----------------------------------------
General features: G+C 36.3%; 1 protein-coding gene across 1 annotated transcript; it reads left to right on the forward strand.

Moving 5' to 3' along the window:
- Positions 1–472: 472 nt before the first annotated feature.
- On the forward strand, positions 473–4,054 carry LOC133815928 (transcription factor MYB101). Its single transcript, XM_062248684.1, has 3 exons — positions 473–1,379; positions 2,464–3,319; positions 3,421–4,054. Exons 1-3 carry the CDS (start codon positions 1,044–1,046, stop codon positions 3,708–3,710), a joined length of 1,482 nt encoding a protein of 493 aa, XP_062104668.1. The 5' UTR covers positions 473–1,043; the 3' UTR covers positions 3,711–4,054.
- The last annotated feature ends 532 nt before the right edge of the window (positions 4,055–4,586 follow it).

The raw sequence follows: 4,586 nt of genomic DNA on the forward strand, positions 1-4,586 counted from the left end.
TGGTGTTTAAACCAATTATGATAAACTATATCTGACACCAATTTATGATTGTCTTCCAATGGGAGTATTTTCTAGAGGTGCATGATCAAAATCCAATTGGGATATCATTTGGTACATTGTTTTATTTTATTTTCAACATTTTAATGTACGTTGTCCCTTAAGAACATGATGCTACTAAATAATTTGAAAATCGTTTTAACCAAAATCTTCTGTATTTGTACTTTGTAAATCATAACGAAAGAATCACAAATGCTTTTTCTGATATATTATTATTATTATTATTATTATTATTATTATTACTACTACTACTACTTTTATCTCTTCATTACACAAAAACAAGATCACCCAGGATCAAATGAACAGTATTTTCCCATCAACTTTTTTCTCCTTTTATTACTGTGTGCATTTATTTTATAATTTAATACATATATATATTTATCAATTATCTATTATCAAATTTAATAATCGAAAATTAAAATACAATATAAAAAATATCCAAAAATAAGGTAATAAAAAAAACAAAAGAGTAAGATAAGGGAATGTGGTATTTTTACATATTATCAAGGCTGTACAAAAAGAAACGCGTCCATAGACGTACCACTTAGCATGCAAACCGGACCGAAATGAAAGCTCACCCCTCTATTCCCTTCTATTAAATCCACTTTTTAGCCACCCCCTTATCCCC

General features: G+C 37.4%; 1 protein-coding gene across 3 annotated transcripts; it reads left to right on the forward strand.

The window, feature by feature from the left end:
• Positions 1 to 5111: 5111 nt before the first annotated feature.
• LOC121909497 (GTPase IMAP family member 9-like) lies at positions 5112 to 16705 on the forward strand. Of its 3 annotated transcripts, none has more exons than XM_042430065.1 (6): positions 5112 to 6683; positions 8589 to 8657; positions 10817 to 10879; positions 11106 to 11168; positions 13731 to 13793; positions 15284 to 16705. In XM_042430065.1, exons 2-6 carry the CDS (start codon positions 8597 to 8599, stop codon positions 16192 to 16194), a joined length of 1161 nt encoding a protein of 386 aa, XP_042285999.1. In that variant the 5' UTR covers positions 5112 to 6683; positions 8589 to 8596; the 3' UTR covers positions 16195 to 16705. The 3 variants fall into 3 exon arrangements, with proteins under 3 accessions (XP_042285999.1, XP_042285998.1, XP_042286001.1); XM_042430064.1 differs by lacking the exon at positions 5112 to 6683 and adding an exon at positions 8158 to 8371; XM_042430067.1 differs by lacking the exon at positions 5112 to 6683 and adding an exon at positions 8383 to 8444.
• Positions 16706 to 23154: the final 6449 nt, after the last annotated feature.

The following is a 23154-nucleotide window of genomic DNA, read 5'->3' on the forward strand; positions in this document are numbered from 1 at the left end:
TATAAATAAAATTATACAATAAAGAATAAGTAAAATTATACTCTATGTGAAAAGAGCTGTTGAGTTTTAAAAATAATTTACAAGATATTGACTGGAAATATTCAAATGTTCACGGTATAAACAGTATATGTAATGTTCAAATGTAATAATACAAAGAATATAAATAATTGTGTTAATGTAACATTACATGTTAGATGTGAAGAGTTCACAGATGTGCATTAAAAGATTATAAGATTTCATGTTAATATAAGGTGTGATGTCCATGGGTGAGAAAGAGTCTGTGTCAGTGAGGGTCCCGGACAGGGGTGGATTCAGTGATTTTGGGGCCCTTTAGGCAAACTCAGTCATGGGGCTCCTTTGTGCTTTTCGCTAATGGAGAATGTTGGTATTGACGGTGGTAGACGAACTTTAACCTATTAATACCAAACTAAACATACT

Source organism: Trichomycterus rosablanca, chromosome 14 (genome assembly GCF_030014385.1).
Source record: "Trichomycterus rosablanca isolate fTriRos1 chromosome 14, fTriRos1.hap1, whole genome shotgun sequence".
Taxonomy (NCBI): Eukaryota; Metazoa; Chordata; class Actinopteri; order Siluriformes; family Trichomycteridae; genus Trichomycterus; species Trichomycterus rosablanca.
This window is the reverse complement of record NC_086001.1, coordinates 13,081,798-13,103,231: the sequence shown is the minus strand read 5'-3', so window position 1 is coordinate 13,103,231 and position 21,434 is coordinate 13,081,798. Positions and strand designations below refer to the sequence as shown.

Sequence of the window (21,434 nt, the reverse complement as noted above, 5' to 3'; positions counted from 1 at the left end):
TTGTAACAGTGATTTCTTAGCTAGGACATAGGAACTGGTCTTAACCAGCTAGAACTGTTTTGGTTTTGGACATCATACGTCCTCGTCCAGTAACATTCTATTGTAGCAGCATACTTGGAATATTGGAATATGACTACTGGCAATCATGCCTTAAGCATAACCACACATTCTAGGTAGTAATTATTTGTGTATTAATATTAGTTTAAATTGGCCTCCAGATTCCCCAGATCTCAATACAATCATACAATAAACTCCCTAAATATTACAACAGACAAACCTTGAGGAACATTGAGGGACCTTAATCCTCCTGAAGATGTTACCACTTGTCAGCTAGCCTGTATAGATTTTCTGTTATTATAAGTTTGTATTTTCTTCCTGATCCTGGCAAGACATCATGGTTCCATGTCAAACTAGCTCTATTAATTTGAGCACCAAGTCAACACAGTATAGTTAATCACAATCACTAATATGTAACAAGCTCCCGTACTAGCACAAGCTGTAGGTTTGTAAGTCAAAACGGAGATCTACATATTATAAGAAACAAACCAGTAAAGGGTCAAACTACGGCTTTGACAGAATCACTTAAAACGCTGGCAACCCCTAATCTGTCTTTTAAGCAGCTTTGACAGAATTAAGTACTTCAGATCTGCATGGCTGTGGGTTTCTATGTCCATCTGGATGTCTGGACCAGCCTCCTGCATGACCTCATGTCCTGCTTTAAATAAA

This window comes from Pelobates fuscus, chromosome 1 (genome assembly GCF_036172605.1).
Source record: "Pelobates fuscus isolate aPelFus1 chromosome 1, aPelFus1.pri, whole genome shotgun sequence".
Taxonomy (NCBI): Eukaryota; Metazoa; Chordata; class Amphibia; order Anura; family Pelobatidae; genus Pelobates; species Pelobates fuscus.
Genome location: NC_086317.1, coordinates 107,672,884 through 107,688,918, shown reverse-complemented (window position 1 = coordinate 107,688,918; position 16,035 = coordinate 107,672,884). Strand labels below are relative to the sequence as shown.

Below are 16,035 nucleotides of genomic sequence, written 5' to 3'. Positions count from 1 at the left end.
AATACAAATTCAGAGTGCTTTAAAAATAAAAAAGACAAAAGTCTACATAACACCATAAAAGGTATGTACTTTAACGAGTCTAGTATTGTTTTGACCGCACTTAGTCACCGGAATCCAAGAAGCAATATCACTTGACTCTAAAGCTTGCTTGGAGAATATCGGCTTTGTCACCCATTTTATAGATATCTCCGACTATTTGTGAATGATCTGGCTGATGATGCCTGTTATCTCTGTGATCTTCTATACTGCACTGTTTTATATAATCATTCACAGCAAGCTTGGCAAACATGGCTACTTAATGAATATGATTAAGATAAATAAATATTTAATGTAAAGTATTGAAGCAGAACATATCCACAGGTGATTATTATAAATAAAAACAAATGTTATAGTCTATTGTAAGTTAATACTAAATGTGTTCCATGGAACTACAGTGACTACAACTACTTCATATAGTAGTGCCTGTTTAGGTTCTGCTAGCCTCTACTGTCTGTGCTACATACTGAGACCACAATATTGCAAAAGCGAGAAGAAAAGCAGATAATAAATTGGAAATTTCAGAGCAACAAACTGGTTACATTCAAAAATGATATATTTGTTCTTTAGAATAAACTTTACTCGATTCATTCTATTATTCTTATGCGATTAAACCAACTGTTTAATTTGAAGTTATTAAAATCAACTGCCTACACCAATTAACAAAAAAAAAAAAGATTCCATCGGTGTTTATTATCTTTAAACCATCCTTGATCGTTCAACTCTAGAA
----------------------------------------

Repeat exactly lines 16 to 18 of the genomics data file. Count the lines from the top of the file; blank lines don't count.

Source record: "Trichomycterus rosablanca isolate fTriRos1 chromosome 14, fTriRos1.hap1, whole genome shotgun sequence".
Taxonomy (NCBI): Eukaryota; Metazoa; Chordata; class Actinopteri; order Siluriformes; family Trichomycteridae; genus Trichomycterus; species Trichomycterus rosablanca.
This window is the reverse complement of record NC_086001.1, coordinates 13,081,798-13,103,231: the sequence shown is the minus strand read 5'-3', so window position 1 is coordinate 13,103,231 and position 21,434 is coordinate 13,081,798. Positions and strand designations below refer to the sequence as shown.